we ought pot to be ashamed of re- 4. It behoves Christians careligion, or to shrink from intro- fully to avoid the appearance of ducing it, whenever a fair oppor acting “as men-pleasers ;” not tunity is afforded : to determine but that their behaviour, if in when to speak, or when to be unison with their tenets, must, in silent, requires great practical wis- most essential points, please men; dom; and should, therefore, often but that no just ground whatever be made the subject of fervent may be afforded for the charge of a prayer. In like manner, the in- want of sincerity. Nothing pleases discriminate bounty with which a worldling more, than to have the charity is too frequently dispensed, least reason for the assertion, that and the various impositions of interest, not principle, is the spring kpavery, are frequently dwelt upon of a Christian's good conversaby those who seek occasion for tion. Our endeavour should be, censure. Many good works, in to convince all, that we are, indeed, are not sufficiently supported, deed, the servants of God, and and many distressing cases not possess a more steady rule for our adequately relieved; while institu- guidance, than either the hopes of tions and candidates are sometimes this world, the spirit of honour, or brought forwards for public support the bad opinion of cotemporaries, or private benevolence, who never could supply. merited the encouragement they 5. It is highly impolitic and imhave obtained.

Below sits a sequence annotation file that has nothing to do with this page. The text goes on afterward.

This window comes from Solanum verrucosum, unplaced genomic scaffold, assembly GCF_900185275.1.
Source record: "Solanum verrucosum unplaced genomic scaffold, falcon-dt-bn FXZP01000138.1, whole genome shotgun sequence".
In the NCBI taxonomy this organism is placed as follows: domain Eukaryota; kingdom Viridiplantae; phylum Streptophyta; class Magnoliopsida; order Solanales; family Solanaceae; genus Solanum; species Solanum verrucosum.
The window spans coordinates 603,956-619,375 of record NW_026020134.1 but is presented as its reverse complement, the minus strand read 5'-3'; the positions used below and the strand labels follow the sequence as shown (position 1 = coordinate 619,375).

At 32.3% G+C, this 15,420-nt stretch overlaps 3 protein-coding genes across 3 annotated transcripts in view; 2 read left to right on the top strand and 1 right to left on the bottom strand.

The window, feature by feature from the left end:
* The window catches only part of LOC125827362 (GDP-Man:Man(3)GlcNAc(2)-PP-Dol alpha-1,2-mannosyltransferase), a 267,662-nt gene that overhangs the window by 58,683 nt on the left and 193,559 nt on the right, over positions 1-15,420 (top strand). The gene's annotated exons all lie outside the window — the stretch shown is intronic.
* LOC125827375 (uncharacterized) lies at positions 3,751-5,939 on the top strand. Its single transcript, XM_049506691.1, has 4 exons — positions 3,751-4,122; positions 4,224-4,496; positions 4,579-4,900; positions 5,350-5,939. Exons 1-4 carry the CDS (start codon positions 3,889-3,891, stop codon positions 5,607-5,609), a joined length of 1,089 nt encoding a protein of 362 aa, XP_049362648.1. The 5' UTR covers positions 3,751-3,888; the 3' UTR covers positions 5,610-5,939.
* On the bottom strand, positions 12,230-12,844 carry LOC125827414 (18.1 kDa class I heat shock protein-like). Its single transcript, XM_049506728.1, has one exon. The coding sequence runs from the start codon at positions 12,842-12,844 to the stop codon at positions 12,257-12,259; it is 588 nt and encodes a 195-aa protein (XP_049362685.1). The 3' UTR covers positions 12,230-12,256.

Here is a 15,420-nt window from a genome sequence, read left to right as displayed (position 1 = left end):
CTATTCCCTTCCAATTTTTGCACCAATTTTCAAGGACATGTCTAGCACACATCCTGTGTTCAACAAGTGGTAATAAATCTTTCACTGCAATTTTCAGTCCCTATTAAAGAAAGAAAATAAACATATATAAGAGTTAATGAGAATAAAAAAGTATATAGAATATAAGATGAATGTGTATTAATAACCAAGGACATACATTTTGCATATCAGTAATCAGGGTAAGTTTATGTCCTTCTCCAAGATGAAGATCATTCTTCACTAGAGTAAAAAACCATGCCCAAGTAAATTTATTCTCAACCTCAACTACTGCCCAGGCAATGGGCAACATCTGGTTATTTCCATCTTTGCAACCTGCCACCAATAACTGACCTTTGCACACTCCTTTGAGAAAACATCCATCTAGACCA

proper to sneer at, or needlessly to 3. It is great folly in a believer expose, the weaknesses that are to to be afraid of owning his creed; be seen in any not of our own comand greater, to be deterred from munion. The writer has heard a acting up to it by ridicule: he can- dissenter blamed, by worldly pernot openly side with the worldly, sons, for inveighing against a miyet is desirous of evading inquiry, nister of the Establishment: and or of concealing his sentiments, however much we may differ from respecting religion, in order to dissenters, or dissenters from us, escape animadversion. Such pu- we ought ever to recollect, that, if sillanimous conduct, however, not indeed believers, we are engaged only gives his adversaries cause in promoting and maintaining the for triumph; but seldom fails in cause of Christ against the comthe end to entail more contempt mon enemy of all true piety; and upon himself. How much better are, therefore, acting a traitorous would it be, to face the opponent part when seduced to join with with a cautious, yet contident, scoffers. It is, also, exceedingly boldness; in the consciousness, wrong unnecessarily to make known that greater is he that is for us, the frailties and errors of prothan those who are against us; fessors, especially of eminent proand careless about the opinion en- fessors. On the contrary, we tertained of us for non-conformity ought to pray for such, who walk to the fashion of this world, see- pot irreproachably; to beseech ing that we walk after that of the them, in the spirit of meekness, to highest court, which is the hea- look to their ways, and, at any venly. “Whosoever," saith the rate, not to publish their failings, Lord Jesus, “ shall be ashamed of unless truth or duty require us to me and of my word, in this adul- engage in so painful a service. terous and sinful generation; of 6. The best of causes might, him, 'also, shall the Son of man perhaps, be strengthened, if Chris- · DEC. 1823.